Point Perpendicular Light
Point Perpendicular Light is a lighthouse located on Point Perpendicular, a point at the southern tip of the Beecroft Peninsula, in New South Wales, Australia. It marks and the northern entrance to Jervis Bay. The historic lighthouse was active from 1889 to 1993 and is still present, though its future is unclear. It is believed to be the first lighthouse in New South Wales which was built of precast concrete blocks. The light was replaced in 1993 with a skeletal tower which is active.

Point Perpendicular Lighthouse was built to replace Cape St George Lighthouse which was inadequately located on the southern entrance to Jarvis Bay, a fact which was apparent since its construction in 1860. Suggested places for a replacing the light were on Bowen Island or Crocodile Head. Point Perpendicular was chosen in September 1883 by Colonial Architect James Barnet and Captain Francis Hixson of the Marine Board. The plans for the lighthouse were signed on 18 March 1897. The lighthouse was designed by James Barnet's successor, Charles Assinder Harding, who also later designed Cape Byron Light and Norah Head Light, in a style similar to Barnet's. Tenders were called on 15 April 1897, and by September 1897 construction has started. Most of the materials were landed at Bindijine Wharf, about 8.0 kilometres (5 mi) northwest, which was constructed in 1898. Horse and cart were then used to transport them to the site. The light was first lit on 1 May 1899. The original light source was a vaporized kerosene lamp with an intensity of 100,000 cd and a visible range of around 33 kilometres (21 mi). The apparatus installed was a massive Chance Bros. 920 millimetres (36 in) three faceted 1st order Fresnel lens, weighing 33 tonnes (32 LT; 36 ST), and the original light characteristic was a white flash every 20 seconds (Fl W 20s). The lens are still installed in the lighthouse. In 1909 the light source was first upgraded, to an intensity of 222,000 cd. It was further upgraded in 1923, to an intensity of 316,000 cd. In 1964 the light was electrified, 2 diesel engines serving as the power source. On 5 July 1993 the light was shut down and replaced with a fully automated, solar powered lamp on top of a lattice skeletal tower. At that time the light was a 120 V, 1000 W quartz halogen lamp, visible to a range of 26 nautical miles (48 km; 30 mi) and the light characteristic was a group of three white flashes every twenty seconds (Gr(3) W 20s). The future of the lighthouse is unclear. Though it was agreed upon that access to the historic lighthouse would continue, the Department of Defence, the agency governing the site, originally fenced it and access was limited. It is unclear what the exact restrictions are at this point. The structures on the location were put on sale, and the outcome of this is also unclear.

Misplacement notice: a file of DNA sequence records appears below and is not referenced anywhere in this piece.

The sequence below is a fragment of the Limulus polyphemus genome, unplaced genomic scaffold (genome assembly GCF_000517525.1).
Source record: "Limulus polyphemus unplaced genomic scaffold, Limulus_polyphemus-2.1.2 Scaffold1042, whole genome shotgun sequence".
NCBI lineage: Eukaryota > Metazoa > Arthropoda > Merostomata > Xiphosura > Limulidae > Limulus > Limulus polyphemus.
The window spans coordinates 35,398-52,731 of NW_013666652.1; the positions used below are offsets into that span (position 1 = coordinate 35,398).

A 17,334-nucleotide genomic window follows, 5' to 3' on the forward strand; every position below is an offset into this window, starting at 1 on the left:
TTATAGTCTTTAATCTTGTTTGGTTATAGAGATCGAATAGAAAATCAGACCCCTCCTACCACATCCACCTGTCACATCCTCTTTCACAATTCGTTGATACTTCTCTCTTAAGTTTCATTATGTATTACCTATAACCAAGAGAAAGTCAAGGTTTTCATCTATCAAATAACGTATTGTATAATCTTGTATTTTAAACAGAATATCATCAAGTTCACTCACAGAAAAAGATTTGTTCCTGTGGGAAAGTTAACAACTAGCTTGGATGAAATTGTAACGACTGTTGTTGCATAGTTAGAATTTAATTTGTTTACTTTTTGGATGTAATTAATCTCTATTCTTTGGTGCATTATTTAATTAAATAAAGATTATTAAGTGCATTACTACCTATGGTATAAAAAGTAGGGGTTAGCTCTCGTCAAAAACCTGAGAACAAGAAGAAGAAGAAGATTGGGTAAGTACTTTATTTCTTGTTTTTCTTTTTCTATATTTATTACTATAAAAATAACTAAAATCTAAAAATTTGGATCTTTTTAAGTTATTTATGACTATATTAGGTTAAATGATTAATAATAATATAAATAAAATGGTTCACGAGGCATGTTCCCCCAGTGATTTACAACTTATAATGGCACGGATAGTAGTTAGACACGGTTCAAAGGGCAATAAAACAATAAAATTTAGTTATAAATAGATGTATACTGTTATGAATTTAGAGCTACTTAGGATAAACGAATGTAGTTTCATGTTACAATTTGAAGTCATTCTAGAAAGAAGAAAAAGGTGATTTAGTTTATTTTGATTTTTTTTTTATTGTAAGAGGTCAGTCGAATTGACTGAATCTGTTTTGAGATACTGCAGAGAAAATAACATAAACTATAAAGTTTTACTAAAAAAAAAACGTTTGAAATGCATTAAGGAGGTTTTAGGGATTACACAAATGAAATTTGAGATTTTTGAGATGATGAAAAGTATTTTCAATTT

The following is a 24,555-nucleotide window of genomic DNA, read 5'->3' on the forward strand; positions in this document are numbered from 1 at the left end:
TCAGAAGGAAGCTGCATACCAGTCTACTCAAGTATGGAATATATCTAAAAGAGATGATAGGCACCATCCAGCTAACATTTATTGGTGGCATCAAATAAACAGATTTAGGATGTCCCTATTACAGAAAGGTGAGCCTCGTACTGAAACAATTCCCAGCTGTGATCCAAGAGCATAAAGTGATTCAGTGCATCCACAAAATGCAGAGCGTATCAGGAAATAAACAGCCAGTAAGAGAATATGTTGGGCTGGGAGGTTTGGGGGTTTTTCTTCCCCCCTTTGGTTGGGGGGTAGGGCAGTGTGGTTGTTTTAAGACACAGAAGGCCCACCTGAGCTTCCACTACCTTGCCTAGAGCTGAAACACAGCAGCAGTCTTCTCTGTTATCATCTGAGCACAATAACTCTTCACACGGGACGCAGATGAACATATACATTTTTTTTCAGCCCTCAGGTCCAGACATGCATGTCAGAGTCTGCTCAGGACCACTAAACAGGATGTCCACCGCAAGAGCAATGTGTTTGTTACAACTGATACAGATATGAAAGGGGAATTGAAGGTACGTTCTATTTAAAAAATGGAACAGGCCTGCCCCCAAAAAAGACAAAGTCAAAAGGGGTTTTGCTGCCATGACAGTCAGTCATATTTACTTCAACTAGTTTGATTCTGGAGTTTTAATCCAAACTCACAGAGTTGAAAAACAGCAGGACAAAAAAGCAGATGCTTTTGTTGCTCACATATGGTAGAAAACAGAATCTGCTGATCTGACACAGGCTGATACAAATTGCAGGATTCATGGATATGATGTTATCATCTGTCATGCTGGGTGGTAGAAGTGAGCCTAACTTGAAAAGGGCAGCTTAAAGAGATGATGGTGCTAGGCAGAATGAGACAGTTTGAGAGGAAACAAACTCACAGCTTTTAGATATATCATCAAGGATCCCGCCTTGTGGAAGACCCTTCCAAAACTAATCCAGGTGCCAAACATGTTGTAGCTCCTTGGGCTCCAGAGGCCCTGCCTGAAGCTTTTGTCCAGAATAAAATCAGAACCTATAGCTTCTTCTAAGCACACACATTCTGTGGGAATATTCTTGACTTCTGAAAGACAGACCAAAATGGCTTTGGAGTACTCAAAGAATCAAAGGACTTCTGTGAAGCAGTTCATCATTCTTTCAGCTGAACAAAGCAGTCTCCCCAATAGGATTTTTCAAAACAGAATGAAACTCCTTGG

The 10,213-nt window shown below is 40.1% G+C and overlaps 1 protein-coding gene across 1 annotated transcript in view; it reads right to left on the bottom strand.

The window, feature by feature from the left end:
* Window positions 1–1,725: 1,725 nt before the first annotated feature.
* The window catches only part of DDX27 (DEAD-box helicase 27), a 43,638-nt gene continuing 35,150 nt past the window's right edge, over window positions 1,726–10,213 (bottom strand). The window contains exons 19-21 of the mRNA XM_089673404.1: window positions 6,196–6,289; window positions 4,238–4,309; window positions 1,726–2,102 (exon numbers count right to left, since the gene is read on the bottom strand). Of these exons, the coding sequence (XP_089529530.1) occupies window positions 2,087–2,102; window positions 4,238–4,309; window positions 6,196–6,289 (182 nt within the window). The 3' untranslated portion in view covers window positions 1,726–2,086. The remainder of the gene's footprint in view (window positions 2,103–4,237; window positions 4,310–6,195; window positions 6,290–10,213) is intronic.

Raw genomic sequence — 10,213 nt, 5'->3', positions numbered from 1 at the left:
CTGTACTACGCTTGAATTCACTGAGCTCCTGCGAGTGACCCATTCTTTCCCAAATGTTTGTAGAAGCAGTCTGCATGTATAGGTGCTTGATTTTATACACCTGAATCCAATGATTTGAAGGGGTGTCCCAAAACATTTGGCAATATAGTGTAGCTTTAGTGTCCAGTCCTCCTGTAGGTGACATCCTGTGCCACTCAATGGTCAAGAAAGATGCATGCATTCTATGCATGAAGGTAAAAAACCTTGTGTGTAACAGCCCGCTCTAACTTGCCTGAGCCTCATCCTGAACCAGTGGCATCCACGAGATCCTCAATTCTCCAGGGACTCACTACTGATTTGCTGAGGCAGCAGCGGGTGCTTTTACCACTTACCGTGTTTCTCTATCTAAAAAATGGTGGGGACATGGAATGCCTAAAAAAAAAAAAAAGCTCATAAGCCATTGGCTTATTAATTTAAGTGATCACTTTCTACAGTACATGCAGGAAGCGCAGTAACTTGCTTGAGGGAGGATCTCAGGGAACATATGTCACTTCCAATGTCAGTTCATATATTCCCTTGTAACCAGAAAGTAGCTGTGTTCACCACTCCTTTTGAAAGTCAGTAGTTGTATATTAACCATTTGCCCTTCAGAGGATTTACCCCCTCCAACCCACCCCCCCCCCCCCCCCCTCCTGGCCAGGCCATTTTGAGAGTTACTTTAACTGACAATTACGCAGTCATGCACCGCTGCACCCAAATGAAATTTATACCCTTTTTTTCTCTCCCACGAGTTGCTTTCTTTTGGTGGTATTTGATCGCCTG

Light keepers
The first keepers were William Parker as head keeper, with William Simpson and Arthur Bailey as assistant keepers. William Parker was previously the light keeper of Cape St George Lighthouse, and Arthur Bailey was the son of Edward Bailey, the late keeper of Cape St George Lighthouse. The last keeper was John Hampson.

The light was relit twice to celebrate important occasions. The first occasion was the lighthouse centenary, which was on 1 May 1999, though celebrations were postponed until October 1999 to be incorporated in the Currarong Seafare Festival. Celebrations included a ball and an art and photography competition on 15 October 1999. This was followed by on-site celebrations on 16 October, including tours, a naval display, a market day, children's activities and finally, the lighthouse was lit. The light remained lit between 6pm (which was the time of dusk, the light was set to switch itself automatically) and 11pm. The new light was shut down for the period. The light was re-lit once more on August 20”“21, 2005 for the International Lighthouse & Lightship Weekend 2005.

The tower is made from concrete blocks which were made on the ground, lifted into position, and then cement-rendered inside and outside, a technique which eases building as it does not require formworks or scaffolding. The block varied in size and shape, but were mostly 12 inches (300 mm) high. The tower is circular, with an internal diameter of 11 feet 9 inches (3.58 m). It is 44 feet (13 m) to the balcony, divided into three stories by concrete floors paved with black and white tiles, staircases 3 feet (0.91 m) wide leading from one floor to the next, with a handrail of 2 inches (51 mm) heavy brass tubing. On top of the tower is a bluestone gallery and balcony with black railings. The tower is painted white with a blue trim on the bottom. Above the main door there is a glass window displaying a Waratah, the state flower of New South Wales, and the construction date. The tower is attached to a one-story lighthouse keeper's house made from the same concrete blocks, painted likewise white with a blue trim on the bottom. The keepers' residences are located about 70 feet (21 m) south of the lighthouse. Originally each had an underground water tank of 6,500 imperial gallons (30,000 l; 7,800 US gal), kept filled by rain from the roofs. Also present is a structure originally serving as a two-stall stable and coach house, which was later used to house the generators.

Site operation and visiting
The light is operated by Australian Maritime Safety Authority. The site is operated by the Department of Defence, and used for gunnery practice about 100 days a year, in which access is limited.